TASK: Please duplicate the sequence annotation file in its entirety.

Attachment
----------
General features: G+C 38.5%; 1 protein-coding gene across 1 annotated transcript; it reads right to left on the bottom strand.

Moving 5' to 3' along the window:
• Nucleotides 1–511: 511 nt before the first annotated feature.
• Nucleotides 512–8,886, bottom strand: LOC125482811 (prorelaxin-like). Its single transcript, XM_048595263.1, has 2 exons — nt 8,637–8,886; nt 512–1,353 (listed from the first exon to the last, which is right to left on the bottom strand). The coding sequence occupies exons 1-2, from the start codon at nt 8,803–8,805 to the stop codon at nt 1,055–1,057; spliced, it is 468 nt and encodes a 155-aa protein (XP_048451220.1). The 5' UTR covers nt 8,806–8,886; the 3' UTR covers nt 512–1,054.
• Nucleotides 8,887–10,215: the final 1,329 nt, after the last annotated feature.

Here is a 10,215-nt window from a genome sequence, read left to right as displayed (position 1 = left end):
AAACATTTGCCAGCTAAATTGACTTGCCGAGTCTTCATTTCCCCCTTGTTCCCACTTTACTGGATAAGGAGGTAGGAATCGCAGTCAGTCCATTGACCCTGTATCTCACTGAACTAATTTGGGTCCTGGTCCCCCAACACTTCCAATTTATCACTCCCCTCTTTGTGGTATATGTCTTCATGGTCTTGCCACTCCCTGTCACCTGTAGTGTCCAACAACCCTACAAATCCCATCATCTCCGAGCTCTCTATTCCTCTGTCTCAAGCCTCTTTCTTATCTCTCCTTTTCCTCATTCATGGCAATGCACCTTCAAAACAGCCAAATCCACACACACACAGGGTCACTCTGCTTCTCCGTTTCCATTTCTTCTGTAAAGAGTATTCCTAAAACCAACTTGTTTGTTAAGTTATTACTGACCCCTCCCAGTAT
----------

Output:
General features: G+C 38.5%; 1 protein-coding gene across 1 annotated transcript; it reads right to left on the bottom strand.

Moving 5' to 3' along the window:
• Nucleotides 1–511: 511 nt before the first annotated feature.
• Nucleotides 512–8,886, bottom strand: LOC125482811 (prorelaxin-like). Its single transcript, XM_048595263.1, has 2 exons — nt 8,637–8,886; nt 512–1,353 (listed from the first exon to the last, which is right to left on the bottom strand). The coding sequence occupies exons 1-2, from the start codon at nt 8,803–8,805 to the stop codon at nt 1,055–1,057; spliced, it is 468 nt and encodes a 155-aa protein (XP_048451220.1). The 5' UTR covers nt 8,806–8,886; the 3' UTR covers nt 512–1,054.
• Nucleotides 8,887–10,215: the final 1,329 nt, after the last annotated feature.

Here is a 10,215-nt window from a genome sequence, read left to right as displayed (position 1 = left end):
AAACATTTGCCAGCTAAATTGACTTGCCGAGTCTTCATTTCCCCCTTGTTCCCACTTTACTGGATAAGGAGGTAGGAATCGCAGTCAGTCCATTGACCCTGTATCTCACTGAACTAATTTGGGTCCTGGTCCCCCAACACTTCCAATTTATCACTCCCCTCTTTGTGGTATATGTCTTCATGGTCTTGCCACTCCCTGTCACCTGTAGTGTCCAACAACCCTACAAATCCCATCATCTCCGAGCTCTCTATTCCTCTGTCTCAAGCCTCTTTCTTATCTCTCCTTTTCCTCATTCATGGCAATGCACCTTCAAAACAGCCAAATCCACACACACACAGGGTCACTCTGCTTCTCCGTTTCCATTTCTTCTGTAAAGAGTATTCCTAAAACCAACTTGTTTGTTAAGTTATTACTGACCCCTCCCAGTAT